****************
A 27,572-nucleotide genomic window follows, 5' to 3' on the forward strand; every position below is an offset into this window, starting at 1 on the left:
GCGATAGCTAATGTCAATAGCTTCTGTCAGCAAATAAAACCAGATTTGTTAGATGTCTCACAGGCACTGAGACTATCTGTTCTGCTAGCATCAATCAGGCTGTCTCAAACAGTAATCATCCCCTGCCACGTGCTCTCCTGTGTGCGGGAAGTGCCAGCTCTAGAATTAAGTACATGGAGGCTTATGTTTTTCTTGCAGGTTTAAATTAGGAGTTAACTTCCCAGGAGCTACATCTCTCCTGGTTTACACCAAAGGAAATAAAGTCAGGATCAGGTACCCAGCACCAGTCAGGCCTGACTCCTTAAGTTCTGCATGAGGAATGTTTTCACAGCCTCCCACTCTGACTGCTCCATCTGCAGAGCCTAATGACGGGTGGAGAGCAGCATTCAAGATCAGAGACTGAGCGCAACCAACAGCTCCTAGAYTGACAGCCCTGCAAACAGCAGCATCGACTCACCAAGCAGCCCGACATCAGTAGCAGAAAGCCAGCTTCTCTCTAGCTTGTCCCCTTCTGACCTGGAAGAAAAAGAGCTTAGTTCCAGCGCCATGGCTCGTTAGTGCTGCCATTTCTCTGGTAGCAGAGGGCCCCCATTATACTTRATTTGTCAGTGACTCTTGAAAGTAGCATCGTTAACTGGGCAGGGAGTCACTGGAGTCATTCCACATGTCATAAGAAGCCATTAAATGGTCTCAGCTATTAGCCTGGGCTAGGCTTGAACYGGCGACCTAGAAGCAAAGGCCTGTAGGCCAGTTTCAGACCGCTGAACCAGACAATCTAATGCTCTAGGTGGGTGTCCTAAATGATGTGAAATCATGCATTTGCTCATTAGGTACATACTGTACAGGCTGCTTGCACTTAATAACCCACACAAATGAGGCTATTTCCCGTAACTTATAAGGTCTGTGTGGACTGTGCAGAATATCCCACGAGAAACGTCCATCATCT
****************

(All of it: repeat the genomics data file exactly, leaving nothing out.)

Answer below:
A 27,572-nucleotide genomic window follows, 5' to 3' on the forward strand; every position below is an offset into this window, starting at 1 on the left:
GCGATAGCTAATGTCAATAGCTTCTGTCAGCAAATAAAACCAGATTTGTTAGATGTCTCACAGGCACTGAGACTATCTGTTCTGCTAGCATCAATCAGGCTGTCTCAAACAGTAATCATCCCCTGCCACGTGCTCTCCTGTGTGCGGGAAGTGCCAGCTCTAGAATTAAGTACATGGAGGCTTATGTTTTTCTTGCAGGTTTAAATTAGGAGTTAACTTCCCAGGAGCTACATCTCTCCTGGTTTACACCAAAGGAAATAAAGTCAGGATCAGGTACCCAGCACCAGTCAGGCCTGACTCCTTAAGTTCTGCATGAGGAATGTTTTCACAGCCTCCCACTCTGACTGCTCCATCTGCAGAGCCTAATGACGGGTGGAGAGCAGCATTCAAGATCAGAGACTGAGCGCAACCAACAGCTCCTAGAYTGACAGCCCTGCAAACAGCAGCATCGACTCACCAAGCAGCCCGACATCAGTAGCAGAAAGCCAGCTTCTCTCTAGCTTGTCCCCTTCTGACCTGGAAGAAAAAGAGCTTAGTTCCAGCGCCATGGCTCGTTAGTGCTGCCATTTCTCTGGTAGCAGAGGGCCCCCATTATACTTRATTTGTCAGTGACTCTTGAAAGTAGCATCGTTAACTGGGCAGGGAGTCACTGGAGTCATTCCACATGTCATAAGAAGCCATTAAATGGTCTCAGCTATTAGCCTGGGCTAGGCTTGAACYGGCGACCTAGAAGCAAAGGCCTGTAGGCCAGTTTCAGACCGCTGAACCAGACAATCTAATGCTCTAGGTGGGTGTCCTAAATGATGTGAAATCATGCATTTGCTCATTAGGTACATACTGTACAGGCTGCTTGCACTTAATAACCCACACAAATGAGGCTATTTCCCGTAACTTATAAGGTCTGTGTGGACTGTGCAGAATATCCCACGAGAAACGTCCATCATCT